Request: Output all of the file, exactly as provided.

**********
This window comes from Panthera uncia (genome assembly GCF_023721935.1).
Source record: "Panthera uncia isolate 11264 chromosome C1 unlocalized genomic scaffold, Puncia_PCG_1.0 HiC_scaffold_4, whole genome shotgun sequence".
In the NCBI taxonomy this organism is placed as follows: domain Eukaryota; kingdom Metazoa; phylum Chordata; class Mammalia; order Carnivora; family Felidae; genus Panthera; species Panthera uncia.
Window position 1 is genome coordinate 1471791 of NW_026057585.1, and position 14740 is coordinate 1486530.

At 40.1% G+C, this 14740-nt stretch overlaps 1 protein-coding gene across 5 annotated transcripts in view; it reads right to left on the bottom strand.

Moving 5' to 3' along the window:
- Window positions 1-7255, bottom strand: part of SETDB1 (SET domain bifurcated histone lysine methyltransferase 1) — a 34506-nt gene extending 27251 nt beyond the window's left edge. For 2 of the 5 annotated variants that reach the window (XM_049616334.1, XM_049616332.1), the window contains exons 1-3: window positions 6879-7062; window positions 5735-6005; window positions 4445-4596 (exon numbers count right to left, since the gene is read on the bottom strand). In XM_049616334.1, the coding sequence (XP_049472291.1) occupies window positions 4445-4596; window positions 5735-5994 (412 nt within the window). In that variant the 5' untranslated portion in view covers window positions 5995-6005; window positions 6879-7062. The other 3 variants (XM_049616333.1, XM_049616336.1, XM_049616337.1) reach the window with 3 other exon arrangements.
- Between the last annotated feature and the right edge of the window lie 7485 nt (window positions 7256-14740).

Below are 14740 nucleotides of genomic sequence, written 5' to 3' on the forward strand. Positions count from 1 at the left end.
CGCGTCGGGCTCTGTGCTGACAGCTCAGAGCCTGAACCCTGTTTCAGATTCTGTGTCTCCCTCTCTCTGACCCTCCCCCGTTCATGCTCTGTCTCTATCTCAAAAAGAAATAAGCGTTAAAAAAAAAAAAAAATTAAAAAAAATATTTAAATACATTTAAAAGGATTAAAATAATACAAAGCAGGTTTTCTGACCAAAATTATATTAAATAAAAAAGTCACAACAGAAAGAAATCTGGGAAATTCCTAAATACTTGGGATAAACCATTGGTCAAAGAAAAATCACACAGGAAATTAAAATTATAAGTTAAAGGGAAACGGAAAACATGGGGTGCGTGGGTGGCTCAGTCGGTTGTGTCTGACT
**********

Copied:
This window comes from Panthera uncia (genome assembly GCF_023721935.1).
Source record: "Panthera uncia isolate 11264 chromosome C1 unlocalized genomic scaffold, Puncia_PCG_1.0 HiC_scaffold_4, whole genome shotgun sequence".
In the NCBI taxonomy this organism is placed as follows: domain Eukaryota; kingdom Metazoa; phylum Chordata; class Mammalia; order Carnivora; family Felidae; genus Panthera; species Panthera uncia.
Window position 1 is genome coordinate 1471791 of NW_026057585.1, and position 14740 is coordinate 1486530.

At 40.1% G+C, this 14740-nt stretch overlaps 1 protein-coding gene across 5 annotated transcripts in view; it reads right to left on the bottom strand.

Moving 5' to 3' along the window:
- Window positions 1-7255, bottom strand: part of SETDB1 (SET domain bifurcated histone lysine methyltransferase 1) — a 34506-nt gene extending 27251 nt beyond the window's left edge. For 2 of the 5 annotated variants that reach the window (XM_049616334.1, XM_049616332.1), the window contains exons 1-3: window positions 6879-7062; window positions 5735-6005; window positions 4445-4596 (exon numbers count right to left, since the gene is read on the bottom strand). In XM_049616334.1, the coding sequence (XP_049472291.1) occupies window positions 4445-4596; window positions 5735-5994 (412 nt within the window). In that variant the 5' untranslated portion in view covers window positions 5995-6005; window positions 6879-7062. The other 3 variants (XM_049616333.1, XM_049616336.1, XM_049616337.1) reach the window with 3 other exon arrangements.
- Between the last annotated feature and the right edge of the window lie 7485 nt (window positions 7256-14740).

Below are 14740 nucleotides of genomic sequence, written 5' to 3' on the forward strand. Positions count from 1 at the left end.
CGCGTCGGGCTCTGTGCTGACAGCTCAGAGCCTGAACCCTGTTTCAGATTCTGTGTCTCCCTCTCTCTGACCCTCCCCCGTTCATGCTCTGTCTCTATCTCAAAAAGAAATAAGCGTTAAAAAAAAAAAAAAATTAAAAAAAATATTTAAATACATTTAAAAGGATTAAAATAATACAAAGCAGGTTTTCTGACCAAAATTATATTAAATAAAAAAGTCACAACAGAAAGAAATCTGGGAAATTCCTAAATACTTGGGATAAACCATTGGTCAAAGAAAAATCACACAGGAAATTAAAATTATAAGTTAAAGGGAAACGGAAAACATGGGGTGCGTGGGTGGCTCAGTCGGTTGTGTCTGACT